Frequent fliers dread idea of in-flight calls
Dec. 11, 2013, Washington, D.C. - As federal regulators consider removing a decades-old prohibition on making phone calls on planes, a majority of Americans who fly oppose such a change, a new Associated Press-GfK poll finds.
December 11, 2013 By The Canadian Press
The Federal Communications Commission will officially start the debate
Thursday, holding the first of several meetings to review the agency's
22-year-old ban. New FCC Chairman Tom Wheeler has called the current
rules "outdated and restrictive."
Technology has advanced to the point where in-flight calls — relayed
first through a special system on planes — won't overload cell towers on
the ground. As a result, Wheeler has said, there's no reason the
government should prohibit in-flight calls. The FCC proposal comes weeks
after the Federal Aviation Administration lifted its ban on using
personal electronic devices such as iPads and Kindles below 10,000 feet,
saying they don't interfere with cockpit instruments.
Just because technology has advanced, it
doesn't mean that etiquette has. Many fliers fear their fellow
passengers will subject them to long-winded conversations impossible to
avoid at 35,000 feet.
The Associated Press-GfK poll released
Wednesday finds that 48 per cent of Americans oppose allowing cellphones
to be used for voice calls while flying; just 19 per cent support it.
Another 30 per cent are neutral.
Among those who fly, opposition is
stronger. Looking just at Americans who have taken more than one flight
in the past year, 59 per cent are against allowing calls on planes. That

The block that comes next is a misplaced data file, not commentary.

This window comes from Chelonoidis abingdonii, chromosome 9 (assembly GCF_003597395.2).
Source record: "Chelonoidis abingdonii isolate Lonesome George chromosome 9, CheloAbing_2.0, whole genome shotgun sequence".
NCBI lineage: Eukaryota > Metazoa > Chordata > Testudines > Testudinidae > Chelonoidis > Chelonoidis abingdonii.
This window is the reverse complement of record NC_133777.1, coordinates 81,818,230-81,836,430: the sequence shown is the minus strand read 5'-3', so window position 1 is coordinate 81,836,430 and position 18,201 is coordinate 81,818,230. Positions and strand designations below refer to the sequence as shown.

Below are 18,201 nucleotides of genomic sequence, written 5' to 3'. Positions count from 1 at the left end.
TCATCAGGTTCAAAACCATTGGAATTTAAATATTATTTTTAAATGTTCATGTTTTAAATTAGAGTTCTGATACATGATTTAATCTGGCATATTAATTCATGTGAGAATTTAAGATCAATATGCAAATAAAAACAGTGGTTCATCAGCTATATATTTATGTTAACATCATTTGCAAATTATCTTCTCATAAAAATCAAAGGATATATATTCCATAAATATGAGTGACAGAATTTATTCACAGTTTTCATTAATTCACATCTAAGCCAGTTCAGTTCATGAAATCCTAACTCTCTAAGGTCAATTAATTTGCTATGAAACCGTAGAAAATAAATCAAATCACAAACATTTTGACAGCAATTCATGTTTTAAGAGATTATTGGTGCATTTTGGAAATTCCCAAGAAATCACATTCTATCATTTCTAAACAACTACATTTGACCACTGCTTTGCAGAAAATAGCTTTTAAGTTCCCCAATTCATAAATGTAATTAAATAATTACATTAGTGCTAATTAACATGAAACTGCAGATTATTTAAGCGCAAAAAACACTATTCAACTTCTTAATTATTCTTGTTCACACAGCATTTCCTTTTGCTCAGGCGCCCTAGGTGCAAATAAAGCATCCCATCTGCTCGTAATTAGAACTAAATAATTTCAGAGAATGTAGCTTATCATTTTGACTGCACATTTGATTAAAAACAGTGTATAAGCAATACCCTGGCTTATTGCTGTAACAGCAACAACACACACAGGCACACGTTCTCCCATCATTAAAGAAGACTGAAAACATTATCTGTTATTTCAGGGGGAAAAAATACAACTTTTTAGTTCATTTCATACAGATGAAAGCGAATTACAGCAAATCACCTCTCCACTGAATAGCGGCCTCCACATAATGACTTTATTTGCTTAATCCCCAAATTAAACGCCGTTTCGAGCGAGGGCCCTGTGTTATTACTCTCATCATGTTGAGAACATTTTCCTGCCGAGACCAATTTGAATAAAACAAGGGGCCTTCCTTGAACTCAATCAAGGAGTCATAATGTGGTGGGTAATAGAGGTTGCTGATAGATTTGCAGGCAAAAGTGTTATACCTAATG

number grows to 78 per cent among those who've taken four or more
Interestingly, you can
count Wheeler in the opposition. "We understand that many passengers
would prefer that voice calls not be made on airplanes. I feel that way
myself," he said in a Nov. 22 statement.
The chairman went on to say that his
intention is for the airlines — not the government — to make the
decision whether or not to allow calls.
Delta Air Lines is the only airline to
explicitly state that it won't allow voice calls. Delta says years of
feedback from customers show "the overwhelming sentiment" is to keep the
ban in place.
American Airlines, United Airlines and JetBlue Airways
all plan to study the issue and listen to feedback from passengers and
The nation's largest flight attendant union opposes a change, saying cellphone use could lead to fights between passengers.
Most Middle East airlines and a few in Asia and Europe already allow voice calls on planes.
Before the FCC commissioners can even
meet Thursday afternoon, they must go to Capitol Hill to answer
questions about the change.
House Communications and
Technology Subcommittee Chairman Greg Walden (R-OR) has called all five
commissioners to a 10 a.m. hearing on the matter.
Walden said Wednesday that "allowing
cellphones on planes sounds like the premise of a new reality show:
'Cage Fighting at 30,000 Feet.'"
Separately, House Transportation and
Infrastructure Chairman Bill Shuster (R-PA) plans to introduce a bill
prohibiting such calls.
"If passengers are going to be forced to
listen to the gossip in the aisle seat, it's going to make for a very
long flight," Shuster said in a statement.
In contrast to the negative sentiment
about phone calls, many take a favourable view of the lifting of the ban
on personal electronic devices. The poll shows that 43 per cent of
Americans support the FAA's move, while 19 per cent oppose it. Another
37 per cent are neutral. Among frequent fliers, support rises to 69 per
The AP-GfK Poll was conducted Dec. 5-9,
2013 using KnowledgePanel, GfK's probability-based online panel. For
results based on all 1,367 adults, the margin of sampling error is plus
or minus 3.5 percentage points. It is 5.4 points for results among 560
people who have taken at least one flight in the last year.